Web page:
Comparing Educational Theorists

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Abstract
When going into your own classroom as a transitional licensed teacher, theories are often overlooked. However, they are very important when developing a proper classroom management plan. Throughout the duration of this course, many theorists were introduced to give a broader insight and ideas as to how to create a successful classroom management plan. This paper will introduce two of those theorists, the ideas behind their theory, and ways I hope to introduce pieces of each theory into my own classroom. By doing this, I hope to become a more successful and prepared teacher as a way to better educate tomorrow’s leaders.

Throughout Education 320, many theorists have been discussed. Learning of these theorists has given myself an insight of how to become a better educator to the children in my classroom. There is no one theorist that I could truly say, “That is exactly how I want my class ran”, rather many ideas from several theorists that I can pick and choose to create a management plan that fits myself as a teacher. Teachers are always looking for new ideas to help create a more productive classroom management plan. Two theorists that I really enjoyed and could gather ideas from would be Thomas Gordon and B.F. Skinner. These two theorists are two of the more popular theorists, and for great reason. Their ideas are incorporated into many classrooms nation wide. The ideas between the two theories compare and contrast in many ways, and many of my ideas to use in the classroom come from both Gordon and Skinner.

Thomas Gordon’s theory is Teacher Effectiveness Training. “Gordon has developed a classroom management model that focuses on character training rather than rewards and punishments. The focus of this method of managing student behavior is mutual respect and lack of dictatorship in the leadership role. Instead, the teacher is an equal with the students and manages behavior through mutual agreements and problem-solving.” (Wagaman) By showing respect to the students the teacher is promoting the student taking responsibility of his own behavior. In my opinion, you are asking the student to have the will power to control how they act in the classroom and in turn how to act outside of the classroom. I personally like the idea of having students take responsibility at the secondary level. High school is a time when students are known to take the next step in becoming a responsible adult. Many students begin driving, start their first job, or even commence their first serious relationship. All of these privileges come with responsibility. By teaching this idea in the classroom, one would hope that the students learn the proper way to grow and mature as a human being. However, there are times when rewarding students can help promote proper behavior as well. Many people, including myself, tend to work harder if there is a prize waiting at the end. From a personal stand point, at the end of the classes that I am required to take, I will receive my teaching certification. That alone is a great reward, yet, without proper self-control and motivation that would not be possible. As a teacher, I do not believe you want the students to constantly work towards a reward, but by placing rewards along the way the students can truly appreciate their dedication and hard work.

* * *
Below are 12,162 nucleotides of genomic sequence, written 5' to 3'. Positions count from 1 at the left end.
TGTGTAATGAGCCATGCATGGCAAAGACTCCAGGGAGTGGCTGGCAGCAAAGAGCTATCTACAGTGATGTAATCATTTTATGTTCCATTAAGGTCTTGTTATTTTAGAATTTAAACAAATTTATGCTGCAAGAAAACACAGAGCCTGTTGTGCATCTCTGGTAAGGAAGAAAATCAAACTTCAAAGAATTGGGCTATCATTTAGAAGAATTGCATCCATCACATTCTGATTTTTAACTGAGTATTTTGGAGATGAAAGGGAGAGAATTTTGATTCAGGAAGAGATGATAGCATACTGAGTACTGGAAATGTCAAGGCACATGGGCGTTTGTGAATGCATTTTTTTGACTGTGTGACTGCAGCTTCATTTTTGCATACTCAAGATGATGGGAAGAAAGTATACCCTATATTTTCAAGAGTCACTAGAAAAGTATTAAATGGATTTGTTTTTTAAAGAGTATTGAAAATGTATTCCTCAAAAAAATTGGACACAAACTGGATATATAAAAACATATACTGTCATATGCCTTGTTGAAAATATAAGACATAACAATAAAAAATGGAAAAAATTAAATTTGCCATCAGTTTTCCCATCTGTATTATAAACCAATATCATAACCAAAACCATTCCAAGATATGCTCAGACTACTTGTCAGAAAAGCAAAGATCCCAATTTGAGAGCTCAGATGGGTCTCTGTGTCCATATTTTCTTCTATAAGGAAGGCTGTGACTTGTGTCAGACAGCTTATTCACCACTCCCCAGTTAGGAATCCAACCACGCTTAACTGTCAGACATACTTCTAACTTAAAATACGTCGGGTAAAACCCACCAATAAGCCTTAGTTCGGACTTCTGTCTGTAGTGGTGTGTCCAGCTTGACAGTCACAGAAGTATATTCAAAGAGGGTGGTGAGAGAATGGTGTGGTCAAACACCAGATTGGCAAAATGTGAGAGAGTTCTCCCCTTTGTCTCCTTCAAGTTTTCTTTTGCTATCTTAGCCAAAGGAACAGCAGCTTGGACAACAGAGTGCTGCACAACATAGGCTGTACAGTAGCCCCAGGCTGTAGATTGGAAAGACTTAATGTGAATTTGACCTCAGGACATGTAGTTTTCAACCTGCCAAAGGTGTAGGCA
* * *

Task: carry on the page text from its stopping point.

B.F. Skinner introduced the theory of Behavior Modification. “Through the use of reinforcement, behavior modification techniques can develop a new behavior, maintain or strengthen an existing behavior, stop an inappropriate behavior or modify an emotional behavior.”(Aiger) This theory teaches rewards for proper behavior and consequences for misbehavior. The idea behind the theory is when a positive behavior is expressed that rewarding the action will promote the behavior to occur more often, and using consequences will prevent the behavior from occurring again. I believe this theory is great for elementary...
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